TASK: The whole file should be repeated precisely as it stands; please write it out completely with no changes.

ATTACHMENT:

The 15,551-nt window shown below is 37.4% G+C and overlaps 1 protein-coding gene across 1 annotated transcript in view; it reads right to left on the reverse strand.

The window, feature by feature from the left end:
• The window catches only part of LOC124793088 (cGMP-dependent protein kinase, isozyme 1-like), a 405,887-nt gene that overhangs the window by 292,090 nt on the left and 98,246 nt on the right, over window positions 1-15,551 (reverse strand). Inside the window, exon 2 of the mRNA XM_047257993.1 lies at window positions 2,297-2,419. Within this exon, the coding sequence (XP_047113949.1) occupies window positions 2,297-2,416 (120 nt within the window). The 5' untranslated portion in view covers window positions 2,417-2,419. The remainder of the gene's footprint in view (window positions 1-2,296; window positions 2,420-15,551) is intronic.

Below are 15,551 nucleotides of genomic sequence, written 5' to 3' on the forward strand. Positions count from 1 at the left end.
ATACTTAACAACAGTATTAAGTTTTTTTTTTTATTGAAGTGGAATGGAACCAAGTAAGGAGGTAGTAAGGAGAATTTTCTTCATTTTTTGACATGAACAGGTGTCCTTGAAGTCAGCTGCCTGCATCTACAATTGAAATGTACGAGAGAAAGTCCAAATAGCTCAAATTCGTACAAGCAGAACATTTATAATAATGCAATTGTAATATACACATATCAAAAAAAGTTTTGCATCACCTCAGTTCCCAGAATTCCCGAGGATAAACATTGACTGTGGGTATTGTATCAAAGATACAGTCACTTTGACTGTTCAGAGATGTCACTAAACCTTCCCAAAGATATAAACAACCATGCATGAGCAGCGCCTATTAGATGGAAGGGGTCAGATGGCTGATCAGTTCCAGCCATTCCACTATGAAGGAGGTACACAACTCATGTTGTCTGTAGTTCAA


The 15,551-nt window shown below is 37.4% G+C and overlaps 1 protein-coding gene across 1 annotated transcript in view; it reads right to left on the reverse strand.

The window, feature by feature from the left end:
• The window catches only part of LOC124793088 (cGMP-dependent protein kinase, isozyme 1-like), a 405,887-nt gene that overhangs the window by 292,090 nt on the left and 98,246 nt on the right, over window positions 1-15,551 (reverse strand). Inside the window, exon 2 of the mRNA XM_047257993.1 lies at window positions 2,297-2,419. Within this exon, the coding sequence (XP_047113949.1) occupies window positions 2,297-2,416 (120 nt within the window). The 5' untranslated portion in view covers window positions 2,417-2,419. The remainder of the gene's footprint in view (window positions 1-2,296; window positions 2,420-15,551) is intronic.

Below are 15,551 nucleotides of genomic sequence, written 5' to 3' on the forward strand. Positions count from 1 at the left end.
ATACTTAACAACAGTATTAAGTTTTTTTTTTTATTGAAGTGGAATGGAACCAAGTAAGGAGGTAGTAAGGAGAATTTTCTTCATTTTTTGACATGAACAGGTGTCCTTGAAGTCAGCTGCCTGCATCTACAATTGAAATGTACGAGAGAAAGTCCAAATAGCTCAAATTCGTACAAGCAGAACATTTATAATAATGCAATTGTAATATACACATATCAAAAAAAGTTTTGCATCACCTCAGTTCCCAGAATTCCCGAGGATAAACATTGACTGTGGGTATTGTATCAAAGATACAGTCACTTTGACTGTTCAGAGATGTCACTAAACCTTCCCAAAGATATAAACAACCATGCATGAGCAGCGCCTATTAGATGGAAGGGGTCAGATGGCTGATCAGTTCCAGCCATTCCACTATGAAGGAGGTACACAACTCATGTTGTCTGTAGTTCAA